The concept of the customer journey has gained attention not just because brands are competing on customer experience, but also because it’s a proven approach that delivers results: brands creating multi-layer journeys for their customers find a strong correlation with increased loyalty and sales.
So what is customer journey, and how can I get started?
The customer journey is the complete path which a customer takes when interacting with a brand, from the initial contact to final disengagement and is the sum of all the experiences a customer goes through. A touchpoint is simply a point of interaction along the journey and, much like a journey is when travelling, our experiences begin with how we arrive at the business in question. Whether by computer, mobile device, or even within an application platform, these various points of interaction serve as the touchpoints in our digital journey.
Your customers are interacting with you across many channels – from Twitter and Facebook to emails, apps, and your website. And with each interaction, you’re collecting valuable information about them, and building extensive customer profiles with preferences, purchase history, and even personal details like birthdays or anniversaries. By simply capturing your customer information, you’ve already done the heavy lifting. If you haven’t already, take the time to undergo a customer data audit and identify all of the places where your company is collecting and storing customer data. This data can provide vital insight as to when on your mapped-out journey it would be most effective to reach out to a particular customer and with what information.
The Importance of Analysis and Optimization
For optimizing digital marketing budget allocations it’s important to understand differences in the journeys and touchpoints of customers and non-buying users.
For example, assuming you knew, that 35% of all your buyer’s journeys included a click on a generic keyword campaign in Google Adwords. You might be curious to announce that this channel is a great indicator for predicting whether a journey will lead to a purchase (conversion). But what if 50% of all your non-buyers had this touchpoint as well, do you still think it’s a good indicator for a user buying?
Accurately measuring all user journeys is a challenge. The tracking solution needs to integrate all channel-clicks (and preferably -views), the ones from cookies that have converted at some point and the ones from cookies that haven’t. Such a system needs to include setting cookies and referrer analysis and combines purchase-data with channel-click data on a cookie-id, i.e user-id basis. It’s decisive for the quality of the attribution modelling to spend sufficient time validating the tracking implementation.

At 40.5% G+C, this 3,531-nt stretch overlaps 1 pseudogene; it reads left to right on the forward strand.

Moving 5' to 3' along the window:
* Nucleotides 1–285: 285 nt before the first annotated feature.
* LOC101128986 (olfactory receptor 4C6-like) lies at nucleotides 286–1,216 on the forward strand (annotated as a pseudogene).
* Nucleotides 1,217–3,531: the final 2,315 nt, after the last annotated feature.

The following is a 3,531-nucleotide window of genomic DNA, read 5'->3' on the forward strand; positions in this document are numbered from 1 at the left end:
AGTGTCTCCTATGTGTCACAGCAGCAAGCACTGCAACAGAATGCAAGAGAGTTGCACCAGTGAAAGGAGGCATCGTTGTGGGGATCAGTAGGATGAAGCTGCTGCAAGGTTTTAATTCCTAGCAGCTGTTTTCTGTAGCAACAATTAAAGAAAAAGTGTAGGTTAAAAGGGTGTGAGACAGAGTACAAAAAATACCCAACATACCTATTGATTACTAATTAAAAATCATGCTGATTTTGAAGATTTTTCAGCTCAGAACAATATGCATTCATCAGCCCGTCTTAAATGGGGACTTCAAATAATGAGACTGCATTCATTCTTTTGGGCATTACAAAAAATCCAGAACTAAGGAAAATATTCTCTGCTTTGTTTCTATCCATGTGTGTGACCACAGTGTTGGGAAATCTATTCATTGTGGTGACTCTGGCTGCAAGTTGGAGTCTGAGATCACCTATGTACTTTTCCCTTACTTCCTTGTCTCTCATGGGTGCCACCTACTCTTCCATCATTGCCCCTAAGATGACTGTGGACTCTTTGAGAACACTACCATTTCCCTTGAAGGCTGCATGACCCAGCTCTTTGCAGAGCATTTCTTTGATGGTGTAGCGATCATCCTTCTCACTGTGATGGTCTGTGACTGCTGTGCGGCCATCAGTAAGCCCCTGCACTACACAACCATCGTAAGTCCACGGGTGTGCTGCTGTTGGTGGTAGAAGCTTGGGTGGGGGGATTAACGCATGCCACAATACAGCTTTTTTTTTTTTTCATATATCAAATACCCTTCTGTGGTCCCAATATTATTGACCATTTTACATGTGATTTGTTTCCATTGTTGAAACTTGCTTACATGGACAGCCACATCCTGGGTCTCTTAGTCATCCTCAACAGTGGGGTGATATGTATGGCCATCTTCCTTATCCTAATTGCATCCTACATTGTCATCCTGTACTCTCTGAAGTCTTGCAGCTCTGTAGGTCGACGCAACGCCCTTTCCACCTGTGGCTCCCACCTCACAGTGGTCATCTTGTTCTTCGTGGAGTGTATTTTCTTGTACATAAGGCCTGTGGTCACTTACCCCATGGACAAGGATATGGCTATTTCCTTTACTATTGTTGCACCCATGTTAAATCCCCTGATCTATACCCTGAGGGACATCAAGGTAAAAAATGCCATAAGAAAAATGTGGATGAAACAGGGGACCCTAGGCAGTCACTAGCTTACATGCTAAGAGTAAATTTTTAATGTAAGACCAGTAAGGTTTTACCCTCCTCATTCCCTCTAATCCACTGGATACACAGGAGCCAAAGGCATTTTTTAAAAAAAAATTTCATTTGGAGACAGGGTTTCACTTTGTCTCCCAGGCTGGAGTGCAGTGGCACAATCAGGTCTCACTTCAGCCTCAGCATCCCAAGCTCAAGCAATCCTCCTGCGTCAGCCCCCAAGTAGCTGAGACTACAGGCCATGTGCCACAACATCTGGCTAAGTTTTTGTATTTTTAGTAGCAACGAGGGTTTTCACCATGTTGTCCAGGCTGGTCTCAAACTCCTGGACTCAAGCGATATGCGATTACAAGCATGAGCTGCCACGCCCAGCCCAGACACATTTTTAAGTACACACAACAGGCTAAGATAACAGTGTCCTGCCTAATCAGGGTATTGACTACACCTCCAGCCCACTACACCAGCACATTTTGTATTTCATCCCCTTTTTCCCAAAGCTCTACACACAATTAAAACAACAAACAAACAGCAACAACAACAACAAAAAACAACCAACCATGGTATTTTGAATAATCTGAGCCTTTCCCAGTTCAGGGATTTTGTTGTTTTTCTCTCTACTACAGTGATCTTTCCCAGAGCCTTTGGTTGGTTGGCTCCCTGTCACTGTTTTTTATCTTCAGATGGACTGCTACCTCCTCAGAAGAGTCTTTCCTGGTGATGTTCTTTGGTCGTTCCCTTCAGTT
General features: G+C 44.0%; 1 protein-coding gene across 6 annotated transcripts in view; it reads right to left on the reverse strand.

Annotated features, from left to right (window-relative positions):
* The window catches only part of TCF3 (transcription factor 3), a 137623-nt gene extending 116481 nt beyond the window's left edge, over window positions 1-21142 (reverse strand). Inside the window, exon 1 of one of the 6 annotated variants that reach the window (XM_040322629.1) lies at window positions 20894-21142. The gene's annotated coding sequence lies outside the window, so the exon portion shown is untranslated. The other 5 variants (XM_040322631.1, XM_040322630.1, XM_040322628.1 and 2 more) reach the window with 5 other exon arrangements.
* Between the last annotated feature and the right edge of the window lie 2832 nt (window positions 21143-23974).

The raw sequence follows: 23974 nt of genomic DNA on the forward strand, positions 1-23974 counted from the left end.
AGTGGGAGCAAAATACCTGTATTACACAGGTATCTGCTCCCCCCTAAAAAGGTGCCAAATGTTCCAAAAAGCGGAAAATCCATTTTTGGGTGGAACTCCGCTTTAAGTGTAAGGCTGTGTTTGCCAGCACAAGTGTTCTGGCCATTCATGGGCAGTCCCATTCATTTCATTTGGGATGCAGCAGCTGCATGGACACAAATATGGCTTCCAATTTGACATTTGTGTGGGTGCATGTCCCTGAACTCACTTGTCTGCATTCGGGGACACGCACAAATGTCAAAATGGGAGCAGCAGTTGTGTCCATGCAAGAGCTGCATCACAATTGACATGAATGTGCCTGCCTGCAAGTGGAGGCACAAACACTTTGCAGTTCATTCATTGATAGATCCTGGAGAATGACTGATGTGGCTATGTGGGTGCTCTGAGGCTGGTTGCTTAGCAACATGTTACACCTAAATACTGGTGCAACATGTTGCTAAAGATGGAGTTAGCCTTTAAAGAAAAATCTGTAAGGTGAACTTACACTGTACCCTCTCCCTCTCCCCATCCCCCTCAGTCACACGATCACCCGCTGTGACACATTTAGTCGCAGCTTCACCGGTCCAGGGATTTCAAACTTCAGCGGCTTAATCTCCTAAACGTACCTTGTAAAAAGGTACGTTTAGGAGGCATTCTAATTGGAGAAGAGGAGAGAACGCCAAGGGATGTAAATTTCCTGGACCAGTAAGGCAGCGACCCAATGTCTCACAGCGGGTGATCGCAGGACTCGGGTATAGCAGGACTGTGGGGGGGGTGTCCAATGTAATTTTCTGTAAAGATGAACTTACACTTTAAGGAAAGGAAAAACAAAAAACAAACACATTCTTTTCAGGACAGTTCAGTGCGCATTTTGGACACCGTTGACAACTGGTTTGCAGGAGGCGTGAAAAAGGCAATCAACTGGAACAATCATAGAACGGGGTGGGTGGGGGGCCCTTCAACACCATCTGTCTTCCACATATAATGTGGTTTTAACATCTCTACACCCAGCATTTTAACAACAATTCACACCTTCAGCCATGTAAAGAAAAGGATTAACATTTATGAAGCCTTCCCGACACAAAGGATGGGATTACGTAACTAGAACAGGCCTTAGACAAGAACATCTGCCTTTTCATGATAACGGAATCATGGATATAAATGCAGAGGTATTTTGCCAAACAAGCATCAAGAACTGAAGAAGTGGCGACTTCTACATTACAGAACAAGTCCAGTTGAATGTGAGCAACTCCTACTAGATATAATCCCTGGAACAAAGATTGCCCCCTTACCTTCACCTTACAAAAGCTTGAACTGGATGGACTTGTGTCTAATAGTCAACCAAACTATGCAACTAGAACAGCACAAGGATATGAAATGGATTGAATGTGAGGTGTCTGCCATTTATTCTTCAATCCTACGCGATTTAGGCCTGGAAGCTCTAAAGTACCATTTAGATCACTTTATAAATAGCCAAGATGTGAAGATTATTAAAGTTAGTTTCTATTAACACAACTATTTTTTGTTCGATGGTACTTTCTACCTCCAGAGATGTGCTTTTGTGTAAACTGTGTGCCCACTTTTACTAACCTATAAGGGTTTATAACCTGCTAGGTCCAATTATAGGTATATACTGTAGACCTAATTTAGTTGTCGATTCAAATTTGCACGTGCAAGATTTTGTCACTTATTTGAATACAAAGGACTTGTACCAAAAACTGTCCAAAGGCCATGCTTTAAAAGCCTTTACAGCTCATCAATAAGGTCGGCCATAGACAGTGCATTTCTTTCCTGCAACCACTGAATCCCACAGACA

- Is every campaign and channel interaction being tracked?
- Are there interactions that are double-counted?
- Comparing the aggregated numbers with stats from Google Analytics or other web analytics tools is useful.
But from painful experience, I can only recommend to manually test as much as possible. This would include creating fake user journeys, for example by clicking on one’s own google ads, or bots. Then one should validate whether these actions have been tracked correctly as per timestamp.
For developing an attribution model, the conversion event is our binary target variable (customer bought or signed up). The variables about the channel interaction (e.g. the number of clicks on “paid search”) are the covariates that predict the value of the target variable.
This way the modelling problem becomes a regular classification problem. These include using training- and test-sets, cross-validation and a set of metrics for measuring model quality. Common metrics for evaluating the quality of predictive models with a binary target variable are AUC (area under the curve)
Since we aim at interpreting the model’s coefficient estimates as the effect of each channel interaction, we need to make sure that we have relatively robust estimators. This needs variable selection and eliminating multicollinearity. Once we have sufficient good and robust model in place, we can go ahead and “score” through every customer journey.
This customer journey started off with a display ad click, followed by a click on an affiliate site. The last-click right before the conversion was a paid search click. For every stage, we apply the model and calculate the probability that the customer converts. We assign the incremental change of conversion probability to the latest channel. So in the “Research & Compare” phase of this particular journey, the affiliate channel generated an increase in conversion probability of x%, so affiliate will be assigned x% of this conversion. This approach considers the previous channel interactions. It dynamically calculates channel effects individually per user journey instead of using the same channel weights overall user journeys.
Because of this process, we have the number of conversions and sums of revenues attributed to each channel.